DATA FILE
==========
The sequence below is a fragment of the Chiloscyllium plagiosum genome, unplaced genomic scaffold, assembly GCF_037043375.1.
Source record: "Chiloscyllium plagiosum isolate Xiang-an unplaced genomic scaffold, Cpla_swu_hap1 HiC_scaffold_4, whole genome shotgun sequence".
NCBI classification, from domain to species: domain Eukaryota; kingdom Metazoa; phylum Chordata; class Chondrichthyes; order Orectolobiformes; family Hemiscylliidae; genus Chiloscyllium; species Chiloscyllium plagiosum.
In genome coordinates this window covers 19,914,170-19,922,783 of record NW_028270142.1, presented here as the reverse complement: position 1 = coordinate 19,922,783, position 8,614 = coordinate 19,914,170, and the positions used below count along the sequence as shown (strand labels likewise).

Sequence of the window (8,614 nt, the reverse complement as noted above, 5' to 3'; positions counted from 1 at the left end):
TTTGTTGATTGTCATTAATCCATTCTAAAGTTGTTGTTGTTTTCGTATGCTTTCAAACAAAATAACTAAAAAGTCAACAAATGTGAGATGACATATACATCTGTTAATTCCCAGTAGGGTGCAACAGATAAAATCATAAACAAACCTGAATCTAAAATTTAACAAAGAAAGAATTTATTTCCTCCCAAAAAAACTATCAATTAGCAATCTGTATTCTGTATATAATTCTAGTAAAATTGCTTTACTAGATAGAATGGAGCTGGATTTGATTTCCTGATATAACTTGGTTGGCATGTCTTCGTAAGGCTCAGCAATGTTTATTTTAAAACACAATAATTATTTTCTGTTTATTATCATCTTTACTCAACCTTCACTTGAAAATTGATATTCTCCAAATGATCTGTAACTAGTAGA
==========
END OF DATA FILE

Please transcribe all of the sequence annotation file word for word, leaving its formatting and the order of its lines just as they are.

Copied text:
The sequence below is a fragment of the Chiloscyllium plagiosum genome, unplaced genomic scaffold, assembly GCF_037043375.1.
Source record: "Chiloscyllium plagiosum isolate Xiang-an unplaced genomic scaffold, Cpla_swu_hap1 HiC_scaffold_4, whole genome shotgun sequence".
NCBI classification, from domain to species: domain Eukaryota; kingdom Metazoa; phylum Chordata; class Chondrichthyes; order Orectolobiformes; family Hemiscylliidae; genus Chiloscyllium; species Chiloscyllium plagiosum.
In genome coordinates this window covers 19,914,170-19,922,783 of record NW_028270142.1, presented here as the reverse complement: position 1 = coordinate 19,922,783, position 8,614 = coordinate 19,914,170, and the positions used below count along the sequence as shown (strand labels likewise).

Sequence of the window (8,614 nt, the reverse complement as noted above, 5' to 3'; positions counted from 1 at the left end):
TTTGTTGATTGTCATTAATCCATTCTAAAGTTGTTGTTGTTTTCGTATGCTTTCAAACAAAATAACTAAAAAGTCAACAAATGTGAGATGACATATACATCTGTTAATTCCCAGTAGGGTGCAACAGATAAAATCATAAACAAACCTGAATCTAAAATTTAACAAAGAAAGAATTTATTTCCTCCCAAAAAAACTATCAATTAGCAATCTGTATTCTGTATATAATTCTAGTAAAATTGCTTTACTAGATAGAATGGAGCTGGATTTGATTTCCTGATATAACTTGGTTGGCATGTCTTCGTAAGGCTCAGCAATGTTTATTTTAAAACACAATAATTATTTTCTGTTTATTATCATCTTTACTCAACCTTCACTTGAAAATTGATATTCTCCAAATGATCTGTAACTAGTAGA